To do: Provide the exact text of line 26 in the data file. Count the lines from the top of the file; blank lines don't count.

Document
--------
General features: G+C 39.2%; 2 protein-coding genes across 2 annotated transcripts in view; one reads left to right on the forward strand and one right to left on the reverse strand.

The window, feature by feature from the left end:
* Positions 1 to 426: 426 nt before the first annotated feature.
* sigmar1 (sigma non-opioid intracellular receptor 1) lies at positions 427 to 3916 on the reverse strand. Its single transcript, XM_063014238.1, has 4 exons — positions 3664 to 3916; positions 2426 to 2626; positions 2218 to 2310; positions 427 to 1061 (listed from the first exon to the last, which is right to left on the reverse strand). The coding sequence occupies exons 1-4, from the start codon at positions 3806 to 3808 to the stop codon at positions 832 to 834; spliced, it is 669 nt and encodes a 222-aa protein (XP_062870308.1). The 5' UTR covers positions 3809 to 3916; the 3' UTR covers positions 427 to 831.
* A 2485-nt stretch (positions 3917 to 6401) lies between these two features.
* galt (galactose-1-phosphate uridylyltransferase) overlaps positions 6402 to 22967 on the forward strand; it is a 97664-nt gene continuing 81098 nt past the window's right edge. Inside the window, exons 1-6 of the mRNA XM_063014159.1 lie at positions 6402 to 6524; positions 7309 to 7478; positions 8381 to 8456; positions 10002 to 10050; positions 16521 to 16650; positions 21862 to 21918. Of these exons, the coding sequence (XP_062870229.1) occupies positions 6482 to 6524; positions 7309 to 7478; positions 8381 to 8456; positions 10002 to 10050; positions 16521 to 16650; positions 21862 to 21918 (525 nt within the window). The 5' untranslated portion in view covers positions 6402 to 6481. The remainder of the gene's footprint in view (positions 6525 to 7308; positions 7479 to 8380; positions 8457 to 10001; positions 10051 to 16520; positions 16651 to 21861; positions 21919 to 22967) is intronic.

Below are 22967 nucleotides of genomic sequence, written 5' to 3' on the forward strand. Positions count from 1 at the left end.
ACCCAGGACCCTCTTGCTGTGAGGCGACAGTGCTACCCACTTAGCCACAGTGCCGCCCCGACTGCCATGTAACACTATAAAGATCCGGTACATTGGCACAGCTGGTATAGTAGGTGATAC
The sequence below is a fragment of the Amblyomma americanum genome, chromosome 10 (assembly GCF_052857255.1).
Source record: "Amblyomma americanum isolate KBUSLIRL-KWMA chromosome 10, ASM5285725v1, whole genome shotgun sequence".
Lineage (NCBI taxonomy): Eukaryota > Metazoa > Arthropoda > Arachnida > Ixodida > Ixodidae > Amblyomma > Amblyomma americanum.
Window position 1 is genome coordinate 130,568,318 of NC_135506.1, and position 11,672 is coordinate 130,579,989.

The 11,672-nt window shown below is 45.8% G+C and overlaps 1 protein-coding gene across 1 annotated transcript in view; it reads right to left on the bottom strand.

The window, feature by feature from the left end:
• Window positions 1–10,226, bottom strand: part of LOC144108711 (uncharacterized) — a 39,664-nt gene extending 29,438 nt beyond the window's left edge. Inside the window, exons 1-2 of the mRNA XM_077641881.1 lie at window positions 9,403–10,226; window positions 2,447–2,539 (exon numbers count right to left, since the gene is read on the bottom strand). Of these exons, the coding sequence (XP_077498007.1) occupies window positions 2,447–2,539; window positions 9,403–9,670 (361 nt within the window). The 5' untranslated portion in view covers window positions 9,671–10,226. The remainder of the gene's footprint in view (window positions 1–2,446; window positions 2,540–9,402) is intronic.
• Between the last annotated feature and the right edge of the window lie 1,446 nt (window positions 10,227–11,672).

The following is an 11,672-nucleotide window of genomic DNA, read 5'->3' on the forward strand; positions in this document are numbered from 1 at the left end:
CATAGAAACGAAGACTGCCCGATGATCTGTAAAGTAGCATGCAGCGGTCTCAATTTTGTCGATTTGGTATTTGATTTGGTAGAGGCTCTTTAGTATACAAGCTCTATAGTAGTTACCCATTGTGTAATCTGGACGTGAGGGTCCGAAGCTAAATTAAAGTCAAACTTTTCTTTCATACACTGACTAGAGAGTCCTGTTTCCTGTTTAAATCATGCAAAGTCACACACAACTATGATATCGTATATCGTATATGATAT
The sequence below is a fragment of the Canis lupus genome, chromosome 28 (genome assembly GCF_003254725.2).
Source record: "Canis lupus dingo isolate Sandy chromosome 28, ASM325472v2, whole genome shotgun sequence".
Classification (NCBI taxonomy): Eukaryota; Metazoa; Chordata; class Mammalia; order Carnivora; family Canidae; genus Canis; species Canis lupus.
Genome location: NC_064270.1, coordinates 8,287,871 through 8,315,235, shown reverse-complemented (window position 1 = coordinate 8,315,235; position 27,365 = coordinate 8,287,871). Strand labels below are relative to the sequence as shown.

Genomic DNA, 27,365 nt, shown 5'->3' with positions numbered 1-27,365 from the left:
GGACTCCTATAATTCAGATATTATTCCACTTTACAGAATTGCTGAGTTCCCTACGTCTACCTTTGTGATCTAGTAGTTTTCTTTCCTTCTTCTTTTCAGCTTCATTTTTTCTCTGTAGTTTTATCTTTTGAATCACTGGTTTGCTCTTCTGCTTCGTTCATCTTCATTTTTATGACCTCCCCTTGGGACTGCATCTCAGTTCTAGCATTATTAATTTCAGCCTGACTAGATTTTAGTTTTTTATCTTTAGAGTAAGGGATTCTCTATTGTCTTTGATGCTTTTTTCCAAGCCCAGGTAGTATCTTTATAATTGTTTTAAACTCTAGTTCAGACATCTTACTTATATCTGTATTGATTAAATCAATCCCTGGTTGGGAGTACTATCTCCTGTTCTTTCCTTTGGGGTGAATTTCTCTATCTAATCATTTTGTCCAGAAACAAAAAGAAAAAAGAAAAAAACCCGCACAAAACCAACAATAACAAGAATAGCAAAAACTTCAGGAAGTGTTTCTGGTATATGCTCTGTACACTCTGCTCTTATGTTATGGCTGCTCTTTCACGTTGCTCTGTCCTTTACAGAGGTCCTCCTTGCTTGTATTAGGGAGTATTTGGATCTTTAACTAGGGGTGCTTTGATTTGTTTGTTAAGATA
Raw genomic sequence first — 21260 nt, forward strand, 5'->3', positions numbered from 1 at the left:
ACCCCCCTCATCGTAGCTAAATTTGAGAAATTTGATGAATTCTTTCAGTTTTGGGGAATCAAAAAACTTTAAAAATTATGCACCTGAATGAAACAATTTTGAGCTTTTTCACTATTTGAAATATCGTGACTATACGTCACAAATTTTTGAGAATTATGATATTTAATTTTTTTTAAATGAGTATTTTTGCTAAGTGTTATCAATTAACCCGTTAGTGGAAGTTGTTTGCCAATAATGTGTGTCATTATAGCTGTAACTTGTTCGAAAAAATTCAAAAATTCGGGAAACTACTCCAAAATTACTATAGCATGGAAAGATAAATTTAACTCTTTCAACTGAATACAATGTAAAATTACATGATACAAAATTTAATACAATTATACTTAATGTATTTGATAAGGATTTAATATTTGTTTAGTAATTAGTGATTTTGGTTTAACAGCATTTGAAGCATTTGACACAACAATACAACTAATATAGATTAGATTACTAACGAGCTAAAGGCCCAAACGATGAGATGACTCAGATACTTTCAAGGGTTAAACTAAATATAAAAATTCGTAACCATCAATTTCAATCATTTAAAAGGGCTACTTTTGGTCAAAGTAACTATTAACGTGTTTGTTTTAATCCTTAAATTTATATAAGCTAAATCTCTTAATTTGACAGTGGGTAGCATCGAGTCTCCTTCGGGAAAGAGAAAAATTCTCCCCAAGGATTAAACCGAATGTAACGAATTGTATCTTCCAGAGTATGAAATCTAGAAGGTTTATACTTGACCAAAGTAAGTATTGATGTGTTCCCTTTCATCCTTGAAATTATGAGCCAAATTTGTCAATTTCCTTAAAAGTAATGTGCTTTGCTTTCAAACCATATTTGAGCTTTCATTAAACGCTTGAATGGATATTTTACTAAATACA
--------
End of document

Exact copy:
ACCCCCCTCATCGTAGCTAAATTTGAGAAATTTGATGAATTCTTTCAGTTTTGGGGAATCAAAAAACTTTAAAAATTATGCACCTGAATGAAACAATTTTGAGCTTTTTCACTATTTGAAATATCGTGACTATACGTCACAAATTTTTGAGAATTATGATATTTAATTTTTTTTAAATGAGTATTTTTGCTAAGTGTTATCAATTAACCCGTTAGTGGAAGTTGTTTGCCAATAATGTGTGTCATTATAGCTGTAACTTGTTCGAAAAAATTCAAAAATTCGGGAAACTACTCCAAAATTACTATAGCATGGAAAGATAAATTTAACTCTTTCAACTGAATACAATGTAAAATTACATGATACAAAATTTAATACAATTATACTTAATGTATTTGATAAGGATTTAATATTTGTTTAGTAATTAGTGATTTTGGTTTAACAGCATTTGAAGCATTTGACACAACAATACAACTAATATAGATTAGATTACTAACGAGCTAAAGGCCCAAACGATGAGATGACTCAGATACTTTCAAGGGTTAAACTAAATATAAAAATTCGTAACCATCAATTTCAATCATTTAAAAGGGCTACTTTTGGTCAAAGTAACTATTAACGTGTTTGTTTTAATCCTTAAATTTATATAAGCTAAATCTCTTAATTTGACAGTGGGTAGCATCGAGTCTCCTTCGGGAAAGAGAAAAATTCTCCCCAAGGATTAAACCGAATGTAACGAATTGTATCTTCCAGAGTATGAAATCTAGAAGGTTTATACTTGACCAAAGTAAGTATTGATGTGTTCCCTTTCATCCTTGAAATTATGAGCCAAATTTGTCAATTTCCTTAAAAGTAATGTGCTTTGCTTTCAAACCATATTTGAGCTTTCATTAAACGCTTGAATGGATATTTTACTAAATACA